Scottish Cosmetic Interventions Expert Group Report July 2015
Report on usage and numbers of cosmetic interventions being conducted in Scotland and recommendation on regulation of Independent Healthcare Providers.
After extensive deliberation, the SCIEG recommends a three phase approach to introducing regulation of cosmetic procedures. The rationale for this approach is outlined in chapter 6. Regulation should operate on a cost-recovery basis, based on fairness. The three phase approach combines proportionality and timeliness:
a. Phase 1: Regulation of health care professionals through a requirement to register independent clinics (on the basis of services being provided by a doctor, dentist, dental care professional, nurse or midwife) with Healthcare Improvement Scotland. Statutory arrangements for independent clinics and the capacity for Healthcare Improvement Scotland to receive complaints from the public will foster improvement in the delivery of high quality care.
b. Phase 2
i) Certain high-risk procedures (and especially dermal fillers) should only be provided by, or on behalf of, regulated health care professionals who have an appropriate level of expertise. If at all possible, this should be introduced in a coordinated manner across the UK, to reduce the chance of 'cross-border tourism'. When provided on behalf of a regulated health care professional, that professional should ensure that all reasonable steps have been taken to assure the training of those delivering the procedure and should have overall responsibility for the quality of care delivered.
ii) In addition, compulsory licensing by local authorities should be required for all cosmetic practitioners delivering specific cosmetic procedures (a broader range of procedures than covered by i).
c. Phase 3: progress on regulation will be monitored and consideration given to a new accreditation scheme, voluntary or legislative, for specified health care professional groups.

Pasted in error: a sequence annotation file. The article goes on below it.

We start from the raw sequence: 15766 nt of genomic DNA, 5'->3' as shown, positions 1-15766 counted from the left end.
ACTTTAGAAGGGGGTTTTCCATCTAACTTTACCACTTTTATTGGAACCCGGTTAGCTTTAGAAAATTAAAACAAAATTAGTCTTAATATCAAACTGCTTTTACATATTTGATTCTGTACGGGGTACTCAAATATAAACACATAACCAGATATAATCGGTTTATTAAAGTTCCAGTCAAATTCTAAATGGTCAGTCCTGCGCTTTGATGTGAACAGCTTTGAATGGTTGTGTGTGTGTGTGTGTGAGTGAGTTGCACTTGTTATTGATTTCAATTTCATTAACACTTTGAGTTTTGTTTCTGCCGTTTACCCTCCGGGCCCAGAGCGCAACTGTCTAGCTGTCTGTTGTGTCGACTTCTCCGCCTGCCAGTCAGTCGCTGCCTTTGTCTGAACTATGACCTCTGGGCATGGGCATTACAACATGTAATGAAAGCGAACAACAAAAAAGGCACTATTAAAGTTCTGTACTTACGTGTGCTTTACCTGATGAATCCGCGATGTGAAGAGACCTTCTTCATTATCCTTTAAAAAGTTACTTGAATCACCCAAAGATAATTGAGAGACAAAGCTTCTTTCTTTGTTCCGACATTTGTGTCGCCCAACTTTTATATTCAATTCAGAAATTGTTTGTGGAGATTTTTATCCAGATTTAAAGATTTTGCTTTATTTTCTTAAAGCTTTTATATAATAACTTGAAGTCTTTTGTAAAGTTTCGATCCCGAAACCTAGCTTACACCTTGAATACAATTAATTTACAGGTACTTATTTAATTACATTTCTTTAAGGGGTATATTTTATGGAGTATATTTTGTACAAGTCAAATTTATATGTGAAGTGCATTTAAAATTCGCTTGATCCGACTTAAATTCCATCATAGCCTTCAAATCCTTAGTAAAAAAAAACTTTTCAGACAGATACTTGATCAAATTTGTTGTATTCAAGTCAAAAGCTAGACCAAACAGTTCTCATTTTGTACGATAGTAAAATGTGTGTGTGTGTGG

2. GOOD PRACTICE
According to the providers questionnaire, consent is taken mainly in writing for both procedures and the taking of photographs. Implied consent is used by a minority for non-surgical procedures. The main reason for health care professionals and cosmetic practitioners refusing treatment is that it will not meet the expectations of the clients. Ensuring the client / patient is fully informed about a procedure so that they are able to give genuinely informed consent is known to be difficult. Clients / patients are often unable to recollect information they have been given or misinterpret what they have been told, despite the best efforts of professionals.
The new ruling from the recent Supreme Court (Montgomery vs Lanarkshire HB) dictates an explicit need to detail and record discussion around risk. Risk is 'material' if it is seen as of significance to a reasonable person in the patient's position.
A new concept developed from the plastic surgery speciality is a 'request for treatment' agreement between the health care professional and client. This allows the client to state what is expected and an explicit discussion to be had on the likely outcomes. The first recommendation for good practice is:
a. 'Request for treatment' should be used as the standard agreement between a health care professional and a consumer of cosmetic interventions to document consent